When someone as legendary as Warren Beatty handpicks a woman to be the leading lady in a film he’s directing, expect her career to soar. After all, this is the man who cast former flame Madonna and current wife Annette Bening in two of the biggest dramas of the ’90s: Dick Tracy and Bugsy. He also starred alongside some extremely talented women throughout the ’60s (Natalie Wood in Splendor In The Grass), ’70s (Goldie Hawn in Shampoo), ’80s (Diane Keaton in Reds), and late ’90s (Halle Berry in Bullworth) and is known for dating the likes of Cher, Joni Mitchell, Barbra Streisand and Carly Simon.
This is all to say that the man is obsessively drawn to talent on and off the screen, and choosing Lily Collins to be the lead in his latest film, Rules Don’t Apply—where he plays Howard Hughes and she plays acting ingénue Marla Mabrey—seems to be consistent with his taste. The 27-year-old has been acting since she was 2, had a big break in the blockbuster film, Mirror, Mirror and has since been cast in a dozen big projects, including Okja, an upcoming Netflix series she stars in alongside Tilda Swinton.
While in Toronto to do the publicity rounds for Rules Don’t Apply (which opens November 23), Collins spent the morning with FASHION, taking in Toronto’s sites, including the city’s Distillery District. While touring the area, she humoured us by answering a few fast ones.
When you first met Warren Beatty did you immediately feel like a quick connection?
To tell you the truth, during the first bunch of conversations we had, I didn’t know if he was sold on me at all. I was just having these amazing lunches with Warren. I didn’t know until a couple months after these chats that I even had the part. I didn’t know the story of the script until meeting four or five! The first meeting was at my house.
In terms of your connection to the character—who is a Hollywood ingénue—how would you say you’re most like Marla?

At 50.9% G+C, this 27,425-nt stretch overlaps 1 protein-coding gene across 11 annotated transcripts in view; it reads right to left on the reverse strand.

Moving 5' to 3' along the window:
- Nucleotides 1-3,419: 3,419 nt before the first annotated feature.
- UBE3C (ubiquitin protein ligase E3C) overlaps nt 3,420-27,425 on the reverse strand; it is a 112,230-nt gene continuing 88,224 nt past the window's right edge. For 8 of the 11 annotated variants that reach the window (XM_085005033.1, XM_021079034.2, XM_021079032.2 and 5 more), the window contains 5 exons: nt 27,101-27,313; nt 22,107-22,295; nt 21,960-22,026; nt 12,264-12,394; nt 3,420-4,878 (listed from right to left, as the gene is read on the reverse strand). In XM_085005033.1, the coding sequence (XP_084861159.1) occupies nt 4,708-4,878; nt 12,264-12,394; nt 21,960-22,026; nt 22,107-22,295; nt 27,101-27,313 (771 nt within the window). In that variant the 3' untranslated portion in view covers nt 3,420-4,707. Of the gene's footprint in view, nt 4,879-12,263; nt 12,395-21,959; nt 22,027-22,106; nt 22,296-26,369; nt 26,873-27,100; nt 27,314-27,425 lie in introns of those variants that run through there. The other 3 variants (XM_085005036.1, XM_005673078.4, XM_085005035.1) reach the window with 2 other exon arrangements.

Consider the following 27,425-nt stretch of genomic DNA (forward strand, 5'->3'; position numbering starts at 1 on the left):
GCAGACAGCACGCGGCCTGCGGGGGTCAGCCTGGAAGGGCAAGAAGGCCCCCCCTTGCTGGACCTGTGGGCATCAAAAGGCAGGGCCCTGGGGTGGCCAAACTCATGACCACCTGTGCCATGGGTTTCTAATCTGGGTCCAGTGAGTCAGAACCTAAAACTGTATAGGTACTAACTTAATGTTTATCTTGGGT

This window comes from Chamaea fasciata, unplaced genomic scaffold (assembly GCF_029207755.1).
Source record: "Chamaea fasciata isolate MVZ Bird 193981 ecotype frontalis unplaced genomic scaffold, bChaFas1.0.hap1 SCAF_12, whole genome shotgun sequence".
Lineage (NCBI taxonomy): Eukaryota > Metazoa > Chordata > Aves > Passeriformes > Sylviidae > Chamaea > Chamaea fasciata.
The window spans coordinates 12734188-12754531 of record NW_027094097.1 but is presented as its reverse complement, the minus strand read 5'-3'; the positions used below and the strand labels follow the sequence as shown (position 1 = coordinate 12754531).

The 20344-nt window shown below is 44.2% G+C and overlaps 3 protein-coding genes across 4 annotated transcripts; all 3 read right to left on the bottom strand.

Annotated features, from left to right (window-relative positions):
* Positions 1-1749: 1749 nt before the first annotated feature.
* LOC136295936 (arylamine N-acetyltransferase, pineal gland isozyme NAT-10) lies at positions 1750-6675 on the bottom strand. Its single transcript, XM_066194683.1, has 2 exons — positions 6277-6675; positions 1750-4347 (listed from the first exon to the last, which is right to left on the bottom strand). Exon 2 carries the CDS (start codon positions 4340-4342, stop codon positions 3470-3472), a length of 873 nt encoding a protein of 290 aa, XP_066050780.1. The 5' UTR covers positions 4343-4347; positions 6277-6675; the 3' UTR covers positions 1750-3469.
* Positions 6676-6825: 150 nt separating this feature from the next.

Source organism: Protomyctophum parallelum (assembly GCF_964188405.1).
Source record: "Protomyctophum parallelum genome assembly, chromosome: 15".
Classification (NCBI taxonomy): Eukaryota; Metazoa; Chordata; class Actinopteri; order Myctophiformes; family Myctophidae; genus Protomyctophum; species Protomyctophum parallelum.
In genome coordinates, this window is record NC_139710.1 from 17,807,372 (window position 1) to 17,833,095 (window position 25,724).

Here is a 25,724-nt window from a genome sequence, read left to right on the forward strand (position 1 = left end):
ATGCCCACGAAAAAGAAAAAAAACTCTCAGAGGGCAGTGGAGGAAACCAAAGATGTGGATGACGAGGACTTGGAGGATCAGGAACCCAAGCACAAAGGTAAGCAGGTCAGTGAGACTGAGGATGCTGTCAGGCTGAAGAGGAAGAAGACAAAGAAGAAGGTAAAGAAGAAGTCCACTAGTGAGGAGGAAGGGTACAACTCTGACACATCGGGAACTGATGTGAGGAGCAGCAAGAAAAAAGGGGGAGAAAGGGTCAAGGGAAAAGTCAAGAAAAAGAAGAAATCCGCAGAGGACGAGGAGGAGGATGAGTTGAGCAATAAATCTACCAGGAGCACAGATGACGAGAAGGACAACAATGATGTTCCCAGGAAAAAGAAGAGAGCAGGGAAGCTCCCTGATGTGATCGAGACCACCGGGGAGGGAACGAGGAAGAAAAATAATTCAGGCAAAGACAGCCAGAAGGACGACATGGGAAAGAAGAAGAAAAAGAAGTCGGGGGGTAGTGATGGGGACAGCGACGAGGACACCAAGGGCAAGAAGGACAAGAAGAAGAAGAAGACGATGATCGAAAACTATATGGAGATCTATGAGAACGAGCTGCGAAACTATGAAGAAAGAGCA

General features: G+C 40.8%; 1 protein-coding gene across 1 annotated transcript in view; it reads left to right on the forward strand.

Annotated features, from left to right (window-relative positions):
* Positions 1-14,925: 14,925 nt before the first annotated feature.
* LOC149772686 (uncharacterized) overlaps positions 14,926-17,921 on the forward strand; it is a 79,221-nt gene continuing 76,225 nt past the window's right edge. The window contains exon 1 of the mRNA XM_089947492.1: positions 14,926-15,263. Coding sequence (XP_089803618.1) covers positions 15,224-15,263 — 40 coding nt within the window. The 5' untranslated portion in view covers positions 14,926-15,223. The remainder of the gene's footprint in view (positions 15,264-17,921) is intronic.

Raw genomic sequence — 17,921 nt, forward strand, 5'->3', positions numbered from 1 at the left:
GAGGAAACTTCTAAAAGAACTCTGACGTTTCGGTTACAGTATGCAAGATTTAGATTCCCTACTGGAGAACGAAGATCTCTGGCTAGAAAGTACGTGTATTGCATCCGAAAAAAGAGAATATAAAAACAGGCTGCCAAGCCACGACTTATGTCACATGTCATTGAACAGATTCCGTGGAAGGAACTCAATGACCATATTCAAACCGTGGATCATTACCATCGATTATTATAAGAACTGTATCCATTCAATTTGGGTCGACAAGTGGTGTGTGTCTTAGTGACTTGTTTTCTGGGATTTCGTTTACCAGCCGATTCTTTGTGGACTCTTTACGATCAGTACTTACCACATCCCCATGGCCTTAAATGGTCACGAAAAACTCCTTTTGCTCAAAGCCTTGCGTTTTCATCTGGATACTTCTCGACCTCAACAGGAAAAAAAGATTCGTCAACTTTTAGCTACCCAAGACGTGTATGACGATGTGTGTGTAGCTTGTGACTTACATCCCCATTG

I think I’m most like her in that she’s so driven, passionate, and determined. At the beginning of the story, it’s Marla’s drive and passion that propels her forward through all these trials and tribulations. I’m someone who’s extremely passionate and dedicated to what I believe in and what I want to do. When I was starting out in the industry, I got told “no” so many times. It didn’t deter me from continuing. I really pushed through. I think Marla’s tenacity is very much like mine.
How would you say you are least like her?
She left Hollywood. It was too much for her to handle in the situation that she was in. I admire what she did because she needed to mature. She wanted to be a mother and knew Hollywood wasn’t the place for her. I think I have a support system around me and people that I trust within the industry. If there are any things that come up that are problems that are hard to deal with, I have a supportive backbone to help me get through them. She didn’t have that.
You talked about the no’s that you received when you first started. What was the hardest no you had to deal with in terms of not getting cast in something?
You mean when I wasn’t going to be Jenny Humphrey on Gossip Girl? That was my dream! I wanted to be on Gossip Girl so badly. I tested for it and they said no. At that time, I really thought it was the end of the world! I was 17! I didn’t get it, I was upset for a couple days, and then I got over it. I watched the show and loved it and did other stuff. I got to finish high school and go off and live my life the way that I have.
What were the benefits of not being cast in the series at such a young age?
I would have had to leave high school early. I’d have to leave my friends and not be able to graduate with them. I’d have to move to New York and be a part of a TV show that became such a cult classic. It’s a great thing, but in another regard, you become so pigeonholed. You become so well known as a character that it becomes hard to go off and do your own thing afterwards. Being typecast is something I’ve so strongly tried not to have happen. As much as a blessing as it would have been, it was also a blessing to have not been a part of it.
What would you say has been the toughest scene of your entire career?